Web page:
If you’ve been scouring online property listings and scoping houses for sale in desired neighborhoods without finding your dream home, chances are it doesn’t exist yet. Fortunately, building your dream home enables you to customize it and also choose what property it sits on. Buying vacant land to build your house on proves a valuable and viable option. When it comes to choosing a foundation, however, it is important to do the necessary preparation and research to avoid any zoning and environmental surprises that can lead to buyer’s remorse.
Prepare Your Finances
Land purchases without structures on the property aren’t as easily leveraged with a bank as property purchases. Even with a good relationship with a bank or other collaterals, you might be lucky to receive 50 percent of the land’s value in the form of a loan. More likely, that percentage is lower, sometimes even closer to zero. It is advised you prepare your finances beforehand, often saving up cash to purchase the land.
While filing for a loan may prove difficult, you may have better luck with applying for a construction loan on the building you’ll establish as the house will serve as collateral on the loan.
Work With an Agent Who Knows Land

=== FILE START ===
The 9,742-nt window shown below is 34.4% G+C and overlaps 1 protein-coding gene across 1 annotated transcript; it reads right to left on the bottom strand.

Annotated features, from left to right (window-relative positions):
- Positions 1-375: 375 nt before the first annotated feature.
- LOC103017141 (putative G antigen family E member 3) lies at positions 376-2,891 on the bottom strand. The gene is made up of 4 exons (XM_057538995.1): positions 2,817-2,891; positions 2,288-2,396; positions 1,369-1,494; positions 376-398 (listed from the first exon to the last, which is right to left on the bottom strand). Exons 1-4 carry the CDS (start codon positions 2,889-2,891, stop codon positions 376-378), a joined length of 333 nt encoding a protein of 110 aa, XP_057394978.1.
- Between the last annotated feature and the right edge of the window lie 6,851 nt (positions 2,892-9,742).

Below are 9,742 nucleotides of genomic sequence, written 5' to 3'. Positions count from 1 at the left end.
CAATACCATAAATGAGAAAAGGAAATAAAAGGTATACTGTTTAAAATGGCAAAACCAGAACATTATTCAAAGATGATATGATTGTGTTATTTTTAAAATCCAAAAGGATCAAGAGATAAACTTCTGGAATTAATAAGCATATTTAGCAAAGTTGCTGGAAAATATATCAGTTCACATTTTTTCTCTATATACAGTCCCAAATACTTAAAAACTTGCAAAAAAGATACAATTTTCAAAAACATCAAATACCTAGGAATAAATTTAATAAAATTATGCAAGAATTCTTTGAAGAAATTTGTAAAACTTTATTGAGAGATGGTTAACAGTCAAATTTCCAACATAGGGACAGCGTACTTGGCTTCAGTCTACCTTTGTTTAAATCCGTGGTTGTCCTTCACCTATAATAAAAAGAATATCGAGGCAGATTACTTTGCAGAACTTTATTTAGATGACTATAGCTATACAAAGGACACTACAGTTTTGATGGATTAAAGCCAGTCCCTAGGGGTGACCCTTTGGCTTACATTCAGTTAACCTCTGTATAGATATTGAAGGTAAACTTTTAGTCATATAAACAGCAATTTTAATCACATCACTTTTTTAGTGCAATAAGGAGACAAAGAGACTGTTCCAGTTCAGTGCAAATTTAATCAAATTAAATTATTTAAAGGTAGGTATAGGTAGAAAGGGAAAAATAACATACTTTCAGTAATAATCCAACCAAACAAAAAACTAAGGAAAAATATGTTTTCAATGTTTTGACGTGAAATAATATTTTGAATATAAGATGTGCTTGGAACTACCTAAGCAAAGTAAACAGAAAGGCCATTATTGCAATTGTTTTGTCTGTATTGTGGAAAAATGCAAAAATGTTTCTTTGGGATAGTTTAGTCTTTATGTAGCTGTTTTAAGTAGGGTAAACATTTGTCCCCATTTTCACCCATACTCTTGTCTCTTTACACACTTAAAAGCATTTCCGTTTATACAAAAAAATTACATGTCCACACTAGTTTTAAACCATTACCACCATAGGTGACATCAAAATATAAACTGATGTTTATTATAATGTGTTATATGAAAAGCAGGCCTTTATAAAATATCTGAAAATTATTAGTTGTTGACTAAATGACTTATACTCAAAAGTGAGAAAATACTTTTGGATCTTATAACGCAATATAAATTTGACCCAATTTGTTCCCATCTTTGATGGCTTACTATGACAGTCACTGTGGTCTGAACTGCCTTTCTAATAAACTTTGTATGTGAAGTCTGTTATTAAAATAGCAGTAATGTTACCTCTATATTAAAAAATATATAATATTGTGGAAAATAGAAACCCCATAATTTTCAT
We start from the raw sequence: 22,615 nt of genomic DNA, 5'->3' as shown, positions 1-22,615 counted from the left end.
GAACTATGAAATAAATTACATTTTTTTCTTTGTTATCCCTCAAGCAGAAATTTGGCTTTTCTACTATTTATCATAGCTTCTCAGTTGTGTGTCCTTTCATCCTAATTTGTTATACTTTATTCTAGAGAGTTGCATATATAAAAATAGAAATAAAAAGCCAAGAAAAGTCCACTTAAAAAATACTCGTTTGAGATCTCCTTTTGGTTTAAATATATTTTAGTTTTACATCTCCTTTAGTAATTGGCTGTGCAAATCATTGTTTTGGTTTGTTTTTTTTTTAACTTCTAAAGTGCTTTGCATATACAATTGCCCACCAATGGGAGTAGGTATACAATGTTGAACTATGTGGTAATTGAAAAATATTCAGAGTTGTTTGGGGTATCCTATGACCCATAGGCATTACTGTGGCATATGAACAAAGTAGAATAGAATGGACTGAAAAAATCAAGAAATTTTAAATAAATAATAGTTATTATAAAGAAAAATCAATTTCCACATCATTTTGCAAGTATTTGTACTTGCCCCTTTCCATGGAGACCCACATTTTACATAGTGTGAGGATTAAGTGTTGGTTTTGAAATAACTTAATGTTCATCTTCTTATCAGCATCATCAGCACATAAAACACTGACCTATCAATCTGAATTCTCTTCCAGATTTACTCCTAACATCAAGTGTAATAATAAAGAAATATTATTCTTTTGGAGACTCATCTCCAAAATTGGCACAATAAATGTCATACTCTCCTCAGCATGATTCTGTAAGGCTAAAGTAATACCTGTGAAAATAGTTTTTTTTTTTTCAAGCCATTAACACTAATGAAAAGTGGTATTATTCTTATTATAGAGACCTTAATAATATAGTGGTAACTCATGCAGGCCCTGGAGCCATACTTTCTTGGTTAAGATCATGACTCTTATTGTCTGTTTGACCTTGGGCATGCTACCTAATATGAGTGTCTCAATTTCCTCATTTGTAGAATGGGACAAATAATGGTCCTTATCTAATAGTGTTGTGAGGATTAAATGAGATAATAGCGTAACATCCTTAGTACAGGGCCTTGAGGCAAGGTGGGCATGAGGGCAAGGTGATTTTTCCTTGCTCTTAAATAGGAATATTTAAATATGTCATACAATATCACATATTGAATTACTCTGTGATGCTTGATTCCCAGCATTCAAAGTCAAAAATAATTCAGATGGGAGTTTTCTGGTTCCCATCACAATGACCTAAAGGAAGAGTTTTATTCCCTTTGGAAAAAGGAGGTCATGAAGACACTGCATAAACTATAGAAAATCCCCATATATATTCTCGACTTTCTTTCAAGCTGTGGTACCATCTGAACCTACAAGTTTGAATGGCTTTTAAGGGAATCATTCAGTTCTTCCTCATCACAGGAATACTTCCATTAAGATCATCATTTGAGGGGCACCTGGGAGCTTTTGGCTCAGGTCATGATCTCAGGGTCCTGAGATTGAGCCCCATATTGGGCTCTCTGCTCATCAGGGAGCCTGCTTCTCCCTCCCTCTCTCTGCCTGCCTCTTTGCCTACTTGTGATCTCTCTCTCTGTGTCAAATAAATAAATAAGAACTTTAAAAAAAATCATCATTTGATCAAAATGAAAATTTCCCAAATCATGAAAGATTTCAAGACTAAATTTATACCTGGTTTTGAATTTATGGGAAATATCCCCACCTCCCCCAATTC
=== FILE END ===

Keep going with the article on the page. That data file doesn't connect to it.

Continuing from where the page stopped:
When purchasing land, it’s important to assess every aspect of the purchase. Experienced real estate agents will be able to proactively identify zoning restrictions and easements, ensuring all surprises are accounted for. They will assist you with due diligence, unfamiliar negotiations, and closing the deal.
Assess the Value of the Neighborhood
While you may have lavish aspirations for your dream home, you have to assess the value of other houses in the neighborhood. Lenders may be less likely to approve construction loans if the cost of the land combined with the projected cost of the build is significantly more than the value of the other homes in the neighborhood.
Survey the Property and Perform Environmental Testing
Just as inspections are crucial when purchasing a house, surveys and environmental tests are important to provide information on the land you’ll be purchasing and whether or not you’ll be able to actually build on it. Surveyors will be able to identify the boundaries of your property, determining whether neighbors may have intentionally or unintentionally encroached beyond property lines. Environmental tests check the soil for contamination and uncover any land conditions that may discourage building.
Assess Utilities and Road Access
Access to electricity, running water, and sewer lines is often overlooked when purchasing an existent house. With vacant land, however, you will have to determine whether utility access is already serviced or will cost money for infrastructure to reach your land.
While buying vacant land may be a complicated process, with the proper research and preparation, you can establish the foundation for your dream home.